If you live in an area with always-on and stable electricity, and you had a qualified electrician to do your wiring then this article is not for you! Go read something else.
Unfortunately, for most of us (especially the people who live in developing countries) we get frequent black-outs (lost of power), spikes (sudden burst of high voltage), brown-outs (intermittent low voltage) and electricians that work only with duct tape and a pair of pliers. Under these conditions, protecting your computer systems and safeguarding your data can sometimes be a challenge. Often users are face with cost either way (the cost for proper protection or the cost for equipment replacement).
In this article, I will outline the steps you can take to ensure that your computer systems are properly protected against the effects of irregular electricity.
Step 1. Be Grounded
Power cords for computer systems has three pins (live, neutral and ground). A high number of times we have visited sites where the power circuits provided no grounding. What is even worse is that in some cases the “earth” pin was removed from the power cord to facilitate the configuration of the available power outlet (sometimes a drop cord).
You should ensure that the circuits for your computer systems are properly grounded. Your (qualified) electrician can quickly detect if a circuit is grounded correctly.
Step 2. Polarity Check
Figure 1 shows the configuration of live, neutral and ground on a standard American Duplex power outlet. It is important that the wires are done correctly to ensure that the correct polarity corresponds to the configuration on the power outlet.
We have seen cases where the live and the neutral were (accidentally) swapped. When this happens, your equipment will still appear to functions normally but can develop problems over time.
Step 3. Stabilize Your Power
It might be a good idea to get a power stabilizer to help combat voltage fluctuation. These units provide the benefit of being able to maintain your voltage at a constant and safe rate in situations of oscillation. It will help your equipment to run much smoother and it reduces the effects of fluctuating power.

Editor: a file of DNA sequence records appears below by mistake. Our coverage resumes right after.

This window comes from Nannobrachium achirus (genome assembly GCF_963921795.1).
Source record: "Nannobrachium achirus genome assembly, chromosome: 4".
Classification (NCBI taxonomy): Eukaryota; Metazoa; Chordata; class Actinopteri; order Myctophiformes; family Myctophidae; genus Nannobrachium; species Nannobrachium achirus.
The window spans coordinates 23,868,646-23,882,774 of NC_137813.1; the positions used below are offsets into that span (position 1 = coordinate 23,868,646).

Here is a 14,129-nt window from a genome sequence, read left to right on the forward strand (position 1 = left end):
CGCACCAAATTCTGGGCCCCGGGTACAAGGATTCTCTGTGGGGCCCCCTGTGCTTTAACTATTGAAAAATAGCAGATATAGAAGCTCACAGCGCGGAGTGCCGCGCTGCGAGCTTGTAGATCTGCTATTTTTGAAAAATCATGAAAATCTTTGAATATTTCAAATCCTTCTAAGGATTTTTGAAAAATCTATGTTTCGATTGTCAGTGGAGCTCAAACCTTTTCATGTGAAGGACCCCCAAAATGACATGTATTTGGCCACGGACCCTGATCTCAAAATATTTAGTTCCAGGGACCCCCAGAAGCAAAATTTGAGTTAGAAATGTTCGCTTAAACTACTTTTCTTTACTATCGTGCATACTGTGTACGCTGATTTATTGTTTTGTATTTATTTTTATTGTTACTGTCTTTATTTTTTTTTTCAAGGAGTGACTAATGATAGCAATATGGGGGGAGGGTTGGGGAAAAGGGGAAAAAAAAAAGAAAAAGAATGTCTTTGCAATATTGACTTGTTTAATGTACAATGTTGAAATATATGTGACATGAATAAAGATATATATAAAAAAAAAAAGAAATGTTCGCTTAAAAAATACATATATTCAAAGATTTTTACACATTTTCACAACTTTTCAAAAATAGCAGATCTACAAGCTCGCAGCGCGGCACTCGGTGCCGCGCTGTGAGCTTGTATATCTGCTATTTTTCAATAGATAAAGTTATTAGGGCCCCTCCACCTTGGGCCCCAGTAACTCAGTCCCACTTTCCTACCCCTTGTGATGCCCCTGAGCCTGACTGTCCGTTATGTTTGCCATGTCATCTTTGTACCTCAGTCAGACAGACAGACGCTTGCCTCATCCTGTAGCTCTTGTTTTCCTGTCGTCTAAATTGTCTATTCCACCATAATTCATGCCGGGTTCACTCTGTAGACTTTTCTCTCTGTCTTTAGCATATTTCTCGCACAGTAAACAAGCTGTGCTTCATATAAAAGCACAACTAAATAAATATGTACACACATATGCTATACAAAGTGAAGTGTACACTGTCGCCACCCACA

Give us a call and we will be able to tell you over the phone what kind of power stabilizer you will need.
Step 4. Backup Power
When the power goes, it can take your data with it. Many times we are called in to retrieve data and restore systems that were hit by a sudden lost of electricity. Most of the times computer systems are not able to startup because of a recent blackout.
I cannot ever over emphasize how important it is to have an Uninterruptible Power Supply (UPS). Sometimes it is called a battery backup or backup battery. Backup batteries give you that extra time after you get a blackout to save your work and to gracefully shutdown your computer. The battery time can run from 5 minutes (small batteries – less costly) to over 4 hours (large batteries – costly).
On my main development machine I have an APC Back-UPS PRO 1500 with a Back-UPS Battery Pack and this gives me up to 130 minutes run-time after a blackout.
Some UPS systems allow cold start, this is where you are able to start your system and run on the run-time power from the unit. These are good in cases when you require to power on briefly to email something important or to grab some files from the computer. A few models have built in automatic voltage regulation systems (AVR) that does voltage stabilization.
The APC line of UPS are the most trusted and the warranty services are great.
The steps outlined should be followed in the order as presented. I have seen cases where clients missed step one and/or step 2 and this resulted in damaged equipment. It is always necessary to get a professional to check your power source (also let him/her know what to check for – as outlined in step 1 and step 2).
You can get a UPS that has a built-in stabilizer, usually this cost will be lower than to get the components separately.
Let us hear from you, you can provide your comments and feed-back below.
– Girendra Persaud (November 2012)